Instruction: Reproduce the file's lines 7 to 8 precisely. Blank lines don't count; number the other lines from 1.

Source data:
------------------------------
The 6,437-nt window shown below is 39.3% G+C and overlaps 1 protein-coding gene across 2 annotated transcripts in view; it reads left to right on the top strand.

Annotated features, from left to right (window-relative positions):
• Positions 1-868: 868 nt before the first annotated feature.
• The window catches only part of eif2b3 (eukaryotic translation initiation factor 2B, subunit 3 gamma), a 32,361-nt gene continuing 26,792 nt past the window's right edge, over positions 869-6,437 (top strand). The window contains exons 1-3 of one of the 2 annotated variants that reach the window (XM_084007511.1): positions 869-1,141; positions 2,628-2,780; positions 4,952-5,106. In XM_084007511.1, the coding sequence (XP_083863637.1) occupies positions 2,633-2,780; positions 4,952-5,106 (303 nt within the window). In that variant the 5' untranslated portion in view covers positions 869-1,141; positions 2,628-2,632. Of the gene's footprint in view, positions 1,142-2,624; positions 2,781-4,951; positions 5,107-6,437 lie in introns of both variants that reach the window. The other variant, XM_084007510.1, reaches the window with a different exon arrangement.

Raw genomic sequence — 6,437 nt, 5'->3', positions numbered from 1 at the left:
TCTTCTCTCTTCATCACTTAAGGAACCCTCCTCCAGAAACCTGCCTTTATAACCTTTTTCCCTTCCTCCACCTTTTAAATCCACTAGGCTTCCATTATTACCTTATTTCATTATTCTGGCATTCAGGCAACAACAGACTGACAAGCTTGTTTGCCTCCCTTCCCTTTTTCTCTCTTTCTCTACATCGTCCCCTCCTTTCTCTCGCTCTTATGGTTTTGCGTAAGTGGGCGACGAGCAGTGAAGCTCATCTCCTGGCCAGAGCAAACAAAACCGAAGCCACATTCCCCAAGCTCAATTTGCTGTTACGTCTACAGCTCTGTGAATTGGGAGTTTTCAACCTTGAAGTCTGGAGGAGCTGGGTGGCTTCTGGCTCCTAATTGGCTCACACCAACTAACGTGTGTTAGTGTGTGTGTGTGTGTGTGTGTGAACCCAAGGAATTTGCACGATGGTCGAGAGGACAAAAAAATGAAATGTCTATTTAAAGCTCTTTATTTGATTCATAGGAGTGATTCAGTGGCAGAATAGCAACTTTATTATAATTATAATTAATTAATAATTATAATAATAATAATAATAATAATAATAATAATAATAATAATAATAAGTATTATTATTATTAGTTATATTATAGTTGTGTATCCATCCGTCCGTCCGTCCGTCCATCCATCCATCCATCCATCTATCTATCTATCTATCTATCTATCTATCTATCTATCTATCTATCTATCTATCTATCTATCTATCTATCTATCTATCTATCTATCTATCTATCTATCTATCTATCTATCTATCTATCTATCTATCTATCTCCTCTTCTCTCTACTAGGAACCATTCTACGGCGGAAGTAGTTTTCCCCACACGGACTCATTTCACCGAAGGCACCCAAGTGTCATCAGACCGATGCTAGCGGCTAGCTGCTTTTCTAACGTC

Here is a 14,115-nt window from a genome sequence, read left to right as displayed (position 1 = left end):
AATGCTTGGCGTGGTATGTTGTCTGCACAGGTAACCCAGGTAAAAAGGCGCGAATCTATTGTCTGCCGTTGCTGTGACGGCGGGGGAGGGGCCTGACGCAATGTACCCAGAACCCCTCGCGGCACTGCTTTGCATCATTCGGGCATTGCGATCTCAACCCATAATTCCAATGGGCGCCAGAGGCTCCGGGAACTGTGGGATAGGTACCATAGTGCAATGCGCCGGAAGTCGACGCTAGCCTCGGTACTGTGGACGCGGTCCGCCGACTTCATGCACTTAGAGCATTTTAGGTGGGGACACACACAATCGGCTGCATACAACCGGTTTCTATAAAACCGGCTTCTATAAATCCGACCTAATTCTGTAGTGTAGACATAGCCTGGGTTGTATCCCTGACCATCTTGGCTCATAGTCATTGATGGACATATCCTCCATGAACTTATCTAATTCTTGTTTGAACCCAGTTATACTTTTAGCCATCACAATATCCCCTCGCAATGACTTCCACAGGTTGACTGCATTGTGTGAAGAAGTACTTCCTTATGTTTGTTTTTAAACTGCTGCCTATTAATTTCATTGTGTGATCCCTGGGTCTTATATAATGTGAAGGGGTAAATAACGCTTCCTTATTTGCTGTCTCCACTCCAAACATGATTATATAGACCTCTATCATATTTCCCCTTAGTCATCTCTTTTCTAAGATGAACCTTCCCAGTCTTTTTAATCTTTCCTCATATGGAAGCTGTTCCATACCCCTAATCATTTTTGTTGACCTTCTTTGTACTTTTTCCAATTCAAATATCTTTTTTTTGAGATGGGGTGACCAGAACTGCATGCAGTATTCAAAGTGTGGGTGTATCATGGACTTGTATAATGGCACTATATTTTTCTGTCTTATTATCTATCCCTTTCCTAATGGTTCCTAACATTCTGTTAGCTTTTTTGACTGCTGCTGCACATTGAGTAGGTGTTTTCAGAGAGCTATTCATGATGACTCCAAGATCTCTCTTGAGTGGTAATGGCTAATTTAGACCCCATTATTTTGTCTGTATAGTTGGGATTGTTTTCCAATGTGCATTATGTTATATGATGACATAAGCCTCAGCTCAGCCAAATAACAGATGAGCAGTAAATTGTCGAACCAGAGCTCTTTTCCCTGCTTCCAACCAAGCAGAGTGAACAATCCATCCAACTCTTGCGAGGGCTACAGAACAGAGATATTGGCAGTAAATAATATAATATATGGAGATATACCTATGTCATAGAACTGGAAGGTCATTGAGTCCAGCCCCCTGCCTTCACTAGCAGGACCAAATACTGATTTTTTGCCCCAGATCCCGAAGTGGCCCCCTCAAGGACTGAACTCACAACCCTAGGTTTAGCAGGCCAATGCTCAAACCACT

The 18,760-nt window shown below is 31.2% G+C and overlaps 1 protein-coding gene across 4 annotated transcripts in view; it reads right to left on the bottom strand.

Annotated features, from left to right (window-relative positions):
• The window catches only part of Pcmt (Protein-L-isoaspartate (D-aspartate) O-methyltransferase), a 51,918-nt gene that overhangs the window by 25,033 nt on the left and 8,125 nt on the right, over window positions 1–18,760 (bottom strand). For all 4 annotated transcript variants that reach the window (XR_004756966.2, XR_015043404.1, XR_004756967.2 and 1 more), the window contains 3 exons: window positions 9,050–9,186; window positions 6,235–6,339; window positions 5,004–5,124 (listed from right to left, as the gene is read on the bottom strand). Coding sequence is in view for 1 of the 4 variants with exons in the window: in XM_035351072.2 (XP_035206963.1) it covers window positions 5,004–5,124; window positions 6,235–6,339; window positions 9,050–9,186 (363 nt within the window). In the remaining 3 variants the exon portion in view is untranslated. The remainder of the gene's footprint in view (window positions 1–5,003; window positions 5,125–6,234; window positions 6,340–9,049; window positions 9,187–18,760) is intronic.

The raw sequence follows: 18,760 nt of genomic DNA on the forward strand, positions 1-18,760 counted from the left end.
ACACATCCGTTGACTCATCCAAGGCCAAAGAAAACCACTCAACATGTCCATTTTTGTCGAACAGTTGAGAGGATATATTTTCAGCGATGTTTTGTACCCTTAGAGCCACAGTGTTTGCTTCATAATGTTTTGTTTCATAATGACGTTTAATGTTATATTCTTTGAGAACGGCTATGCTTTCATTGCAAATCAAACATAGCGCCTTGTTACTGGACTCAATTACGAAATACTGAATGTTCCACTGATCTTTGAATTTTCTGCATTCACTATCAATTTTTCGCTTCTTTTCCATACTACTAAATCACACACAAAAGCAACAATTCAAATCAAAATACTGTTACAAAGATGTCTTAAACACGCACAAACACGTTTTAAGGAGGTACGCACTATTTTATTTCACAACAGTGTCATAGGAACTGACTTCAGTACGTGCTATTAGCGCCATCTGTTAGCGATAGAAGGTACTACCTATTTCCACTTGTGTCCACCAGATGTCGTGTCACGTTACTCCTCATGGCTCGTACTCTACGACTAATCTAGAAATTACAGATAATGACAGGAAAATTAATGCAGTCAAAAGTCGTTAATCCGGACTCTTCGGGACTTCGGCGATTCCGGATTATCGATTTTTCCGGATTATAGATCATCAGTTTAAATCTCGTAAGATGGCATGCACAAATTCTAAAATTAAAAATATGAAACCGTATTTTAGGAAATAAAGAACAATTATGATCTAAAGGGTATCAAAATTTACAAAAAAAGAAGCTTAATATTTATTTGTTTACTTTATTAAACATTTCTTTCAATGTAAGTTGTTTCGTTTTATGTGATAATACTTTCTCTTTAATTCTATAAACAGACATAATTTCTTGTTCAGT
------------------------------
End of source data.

Here is a 14,115-nt window from a genome sequence, read left to right as displayed (position 1 = left end):
AATGCTTGGCGTGGTATGTTGTCTGCACAGGTAACCCAGGTAAAAAGGCGCGAATCTATTGTCTGCCGTTGCTGTGACGGCGGGGGAGGGGCCTGACGCAATGTACCCAGAACCCCTCGCGGCACTGCTTTGCATCATTCGGGCATTGCGATCTCAACCCATAATTCCAATGGGCGCCAGAGGCTCCGGGAACTGTGGGATAGGTACCATAGTGCAATGCGCCGGAAGTCGACGCTAGCCTCGGTACTGTGGACGCGGTCCGCCGACTTCATGCACTTAGAGCATTTTAGGTGGGGACACACACAATCGGCTGCATACAACCGGTTTCTATAAAACCGGCTTCTATAAATCCGACCTAATTCTGTAGTGTAGACATAGCCTGGGTTGTATCCCTGACCATCTTGGCTCATAGTCATTGATGGACATATCCTCCATGAACTTATCTAATTCTTGTTTGAACCCAGTTATACTTTTAGCCATCACAATATCCCCTCGCAATGACTTCCACAGGTTGACTGCATTGTGTGAAGAAGTACTTCCTTATGTTTGTTTTTAAACTGCTGCCTATTAATTTCATTGTGTGATCCCTGGGTCTTATATAATGTGAAGGGGTAAATAACGCTTCCTTATTTGCTGTCTCCACTCCAAACATGATTATATAGACCTCTATCATATTTCCCCTTAGTCATCTCTTTTCTAAGATGAACCTTCCCAGTCTTTTTAATCTTTCCTCATATGGAAGCTGTTCCATACCCCTAATCATTTTTGTTGACCTTCTTTGTACTTTTTCCAATTCAAATATCTTTTTTTTGAGATGGGGTGACCAGAACTGCATGCAGTATTCAAAGTGTGGGTGTATCATGGACTTGTATAATGGCACTATATTTTTCTGTCTTATTATCTATCCCTTTCCTAATGGTTCCTAACATTCTGTTAGCTTTTTTGACTGCTGCTGCACATTGAGTAGGTGTTTTCAGAGAGCTATTCATGATGACTCCAAGATCTCTCTTGAGTGGTAATGGCTAATTTAGACCCCATTATTTTGTCTGTATAGTTGGGATTGTTTTCCAATGTGCATTATGTTATATGATGACATAAGCCTCAGCTCAGCCAAATAACAGATGAGCAGTAAATTGTCGAACCAGAGCTCTTTTCCCTGCTTCCAACCAAGCAGAGTGAACAATCCATCCAACTCTTGCGAGGGCTACAGAACAGAGATATTGGCAGTAAATAATATAATATATGGAGATATACCTATGTCATAGAACTGGAAGGTCATTGAGTCCAGCCCCCTGCCTTCACTAGCAGGACCAAATACTGATTTTTTGCCCCAGATCCCGAAGTGGCCCCCTCAAGGACTGAACTCACAACCCTAGGTTTAGCAGGCCAATGCTCAAACCACT